Margo, our son Scott, and I attended the winter meeting. We have been attending for many years. It was the first time for Scott, our chauffer, who thought that we were really too small of a business to be interested in government grants, licensing and such. With the economy still sour, and maple syrup prices sweet, syruping looks good.

We met some other local syrupers at the meeting. Al and Linda from Hustad's Syrup from the Cumberland. He buys sap directly from producers and supplies tapping equipment to them for the season. He has a large processing plant and a retail outlet.

Steve, of Anderson Maple near Cumberland was there with a display of maple equipment for sale. He says he is opening his business on weekends now and is ready for the season with lots of supplies on hand. He decided not to do his open house this year, so stop in early and get your supplies before the busy season gets underway. He has an online catalog.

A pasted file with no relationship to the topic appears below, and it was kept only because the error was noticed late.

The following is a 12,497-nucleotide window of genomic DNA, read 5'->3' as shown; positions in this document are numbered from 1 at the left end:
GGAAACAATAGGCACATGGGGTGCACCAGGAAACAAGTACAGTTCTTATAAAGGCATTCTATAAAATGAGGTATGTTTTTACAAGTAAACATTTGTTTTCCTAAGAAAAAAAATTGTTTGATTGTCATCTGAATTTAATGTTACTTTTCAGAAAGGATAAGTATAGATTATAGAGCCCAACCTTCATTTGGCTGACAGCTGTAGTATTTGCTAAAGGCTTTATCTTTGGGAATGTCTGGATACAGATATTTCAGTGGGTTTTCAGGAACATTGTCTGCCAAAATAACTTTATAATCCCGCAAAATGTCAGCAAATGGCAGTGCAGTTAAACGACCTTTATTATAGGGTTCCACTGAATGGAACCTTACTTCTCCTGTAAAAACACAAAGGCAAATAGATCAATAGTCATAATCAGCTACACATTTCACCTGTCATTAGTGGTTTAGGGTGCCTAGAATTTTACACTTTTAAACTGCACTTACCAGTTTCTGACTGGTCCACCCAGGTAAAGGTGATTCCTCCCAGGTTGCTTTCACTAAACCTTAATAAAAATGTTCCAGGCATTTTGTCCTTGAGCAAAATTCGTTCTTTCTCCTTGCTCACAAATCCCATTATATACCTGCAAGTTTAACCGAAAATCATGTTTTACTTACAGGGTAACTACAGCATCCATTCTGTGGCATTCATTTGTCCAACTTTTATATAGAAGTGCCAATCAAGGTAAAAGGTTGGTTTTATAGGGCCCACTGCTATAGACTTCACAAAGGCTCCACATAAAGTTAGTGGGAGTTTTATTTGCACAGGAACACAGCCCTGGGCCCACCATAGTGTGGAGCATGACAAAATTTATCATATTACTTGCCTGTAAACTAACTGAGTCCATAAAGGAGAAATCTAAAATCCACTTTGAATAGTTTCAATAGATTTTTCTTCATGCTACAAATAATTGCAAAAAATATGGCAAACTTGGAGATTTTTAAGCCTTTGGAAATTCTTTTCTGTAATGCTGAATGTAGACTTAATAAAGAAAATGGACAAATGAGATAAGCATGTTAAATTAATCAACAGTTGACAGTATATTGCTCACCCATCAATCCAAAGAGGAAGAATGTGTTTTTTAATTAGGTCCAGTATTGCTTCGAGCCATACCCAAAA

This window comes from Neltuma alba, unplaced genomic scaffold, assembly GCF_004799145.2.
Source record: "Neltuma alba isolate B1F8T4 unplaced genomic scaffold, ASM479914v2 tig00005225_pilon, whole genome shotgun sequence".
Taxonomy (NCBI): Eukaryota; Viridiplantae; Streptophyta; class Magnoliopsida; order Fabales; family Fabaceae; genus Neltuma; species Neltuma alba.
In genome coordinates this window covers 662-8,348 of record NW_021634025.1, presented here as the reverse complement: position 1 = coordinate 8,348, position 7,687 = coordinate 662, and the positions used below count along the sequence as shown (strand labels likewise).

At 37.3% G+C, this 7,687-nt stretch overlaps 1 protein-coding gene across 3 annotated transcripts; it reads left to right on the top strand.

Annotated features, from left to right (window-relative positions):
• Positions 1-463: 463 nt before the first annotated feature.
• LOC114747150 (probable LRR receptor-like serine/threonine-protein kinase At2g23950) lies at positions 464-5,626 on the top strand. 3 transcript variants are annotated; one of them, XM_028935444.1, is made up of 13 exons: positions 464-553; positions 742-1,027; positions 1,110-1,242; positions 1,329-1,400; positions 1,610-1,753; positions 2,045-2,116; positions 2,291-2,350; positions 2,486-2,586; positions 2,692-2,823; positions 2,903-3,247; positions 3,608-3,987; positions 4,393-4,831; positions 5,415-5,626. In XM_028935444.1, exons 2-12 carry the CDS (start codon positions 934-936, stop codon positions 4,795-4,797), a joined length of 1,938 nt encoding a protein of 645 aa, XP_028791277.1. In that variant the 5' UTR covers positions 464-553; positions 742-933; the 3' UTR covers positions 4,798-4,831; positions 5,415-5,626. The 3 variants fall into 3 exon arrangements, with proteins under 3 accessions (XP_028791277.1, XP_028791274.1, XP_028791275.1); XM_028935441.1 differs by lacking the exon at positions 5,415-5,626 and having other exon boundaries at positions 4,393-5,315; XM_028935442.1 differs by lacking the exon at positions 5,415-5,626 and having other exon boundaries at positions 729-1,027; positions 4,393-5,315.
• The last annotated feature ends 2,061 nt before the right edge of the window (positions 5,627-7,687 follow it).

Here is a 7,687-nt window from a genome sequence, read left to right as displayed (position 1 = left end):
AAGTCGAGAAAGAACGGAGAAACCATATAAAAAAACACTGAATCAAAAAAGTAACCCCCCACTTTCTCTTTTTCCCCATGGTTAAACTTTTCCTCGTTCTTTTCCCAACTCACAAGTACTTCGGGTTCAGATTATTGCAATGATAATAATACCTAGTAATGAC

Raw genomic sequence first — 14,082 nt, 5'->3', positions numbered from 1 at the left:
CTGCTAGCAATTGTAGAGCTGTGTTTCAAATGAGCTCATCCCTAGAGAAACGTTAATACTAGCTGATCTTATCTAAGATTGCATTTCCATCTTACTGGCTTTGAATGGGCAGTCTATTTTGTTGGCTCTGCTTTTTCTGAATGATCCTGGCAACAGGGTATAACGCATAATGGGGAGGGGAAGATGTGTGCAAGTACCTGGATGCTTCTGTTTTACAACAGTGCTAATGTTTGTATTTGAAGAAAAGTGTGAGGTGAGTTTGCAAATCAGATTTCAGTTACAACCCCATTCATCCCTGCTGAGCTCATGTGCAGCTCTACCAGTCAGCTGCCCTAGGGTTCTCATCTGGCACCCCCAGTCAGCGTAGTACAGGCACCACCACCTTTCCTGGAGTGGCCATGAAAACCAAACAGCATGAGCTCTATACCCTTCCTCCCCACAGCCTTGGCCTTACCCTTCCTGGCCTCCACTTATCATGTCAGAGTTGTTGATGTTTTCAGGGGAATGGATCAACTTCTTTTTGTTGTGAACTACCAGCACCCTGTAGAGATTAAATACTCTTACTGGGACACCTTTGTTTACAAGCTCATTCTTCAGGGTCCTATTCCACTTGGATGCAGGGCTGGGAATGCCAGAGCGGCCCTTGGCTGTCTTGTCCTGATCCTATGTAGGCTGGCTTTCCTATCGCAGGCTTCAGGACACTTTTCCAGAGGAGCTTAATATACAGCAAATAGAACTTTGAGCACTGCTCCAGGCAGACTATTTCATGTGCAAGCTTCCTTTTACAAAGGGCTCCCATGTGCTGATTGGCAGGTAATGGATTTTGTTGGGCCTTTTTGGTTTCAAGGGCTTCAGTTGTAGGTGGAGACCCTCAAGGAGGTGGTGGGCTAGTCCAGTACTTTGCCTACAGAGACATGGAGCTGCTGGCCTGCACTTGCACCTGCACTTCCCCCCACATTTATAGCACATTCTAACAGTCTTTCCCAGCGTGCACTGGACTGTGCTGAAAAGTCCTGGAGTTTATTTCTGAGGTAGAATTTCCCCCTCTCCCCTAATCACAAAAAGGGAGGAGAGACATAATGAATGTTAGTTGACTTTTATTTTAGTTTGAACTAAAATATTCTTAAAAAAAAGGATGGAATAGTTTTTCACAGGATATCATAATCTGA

Duane and Lynn from Frederic will be buying sap again this year and tapping their own trees. They have a licensed syrup producing facility. Last year was the best year Duane can remember for syrup production per tap at 2 quarts. A few of us old timers remember 1977, probably the best year ever in NW Wisconsin, but don’t have numbers to make a good comparison. The Hanson’s had so much sap that ran so many days in 1977 that we never collected more than about 1/3 of the pails that year as we couldn’t keep up. That happened to Steve’s dad too.